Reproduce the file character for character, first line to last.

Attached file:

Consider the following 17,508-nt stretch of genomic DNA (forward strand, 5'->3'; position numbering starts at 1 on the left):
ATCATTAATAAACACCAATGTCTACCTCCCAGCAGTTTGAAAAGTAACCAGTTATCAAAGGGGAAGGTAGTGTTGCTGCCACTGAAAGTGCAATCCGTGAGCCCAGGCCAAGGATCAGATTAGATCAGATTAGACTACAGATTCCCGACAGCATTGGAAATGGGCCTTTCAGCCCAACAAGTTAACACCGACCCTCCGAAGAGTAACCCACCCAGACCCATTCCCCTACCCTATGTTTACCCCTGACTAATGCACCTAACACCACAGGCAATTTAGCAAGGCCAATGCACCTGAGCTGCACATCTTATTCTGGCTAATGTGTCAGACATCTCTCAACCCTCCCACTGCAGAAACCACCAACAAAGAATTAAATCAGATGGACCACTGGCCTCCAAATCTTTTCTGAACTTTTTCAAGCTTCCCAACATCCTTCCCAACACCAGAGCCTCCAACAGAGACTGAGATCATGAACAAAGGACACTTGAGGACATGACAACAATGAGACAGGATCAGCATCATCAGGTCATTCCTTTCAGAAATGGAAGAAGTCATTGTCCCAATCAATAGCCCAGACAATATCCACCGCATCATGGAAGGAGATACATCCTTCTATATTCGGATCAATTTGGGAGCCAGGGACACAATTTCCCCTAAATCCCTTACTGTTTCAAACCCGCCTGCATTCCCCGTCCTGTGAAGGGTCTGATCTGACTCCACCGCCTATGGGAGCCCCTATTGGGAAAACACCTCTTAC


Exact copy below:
Consider the following 17,508-nt stretch of genomic DNA (forward strand, 5'->3'; position numbering starts at 1 on the left):
ATCATTAATAAACACCAATGTCTACCTCCCAGCAGTTTGAAAAGTAACCAGTTATCAAAGGGGAAGGTAGTGTTGCTGCCACTGAAAGTGCAATCCGTGAGCCCAGGCCAAGGATCAGATTAGATCAGATTAGACTACAGATTCCCGACAGCATTGGAAATGGGCCTTTCAGCCCAACAAGTTAACACCGACCCTCCGAAGAGTAACCCACCCAGACCCATTCCCCTACCCTATGTTTACCCCTGACTAATGCACCTAACACCACAGGCAATTTAGCAAGGCCAATGCACCTGAGCTGCACATCTTATTCTGGCTAATGTGTCAGACATCTCTCAACCCTCCCACTGCAGAAACCACCAACAAAGAATTAAATCAGATGGACCACTGGCCTCCAAATCTTTTCTGAACTTTTTCAAGCTTCCCAACATCCTTCCCAACACCAGAGCCTCCAACAGAGACTGAGATCATGAACAAAGGACACTTGAGGACATGACAACAATGAGACAGGATCAGCATCATCAGGTCATTCCTTTCAGAAATGGAAGAAGTCATTGTCCCAATCAATAGCCCAGACAATATCCACCGCATCATGGAAGGAGATACATCCTTCTATATTCGGATCAATTTGGGAGCCAGGGACACAATTTCCCCTAAATCCCTTACTGTTTCAAACCCGCCTGCATTCCCCGTCCTGTGAAGGGTCTGATCTGACTCCACCGCCTATGGGAGCCCCTATTGGGAAAACACCTCTTAC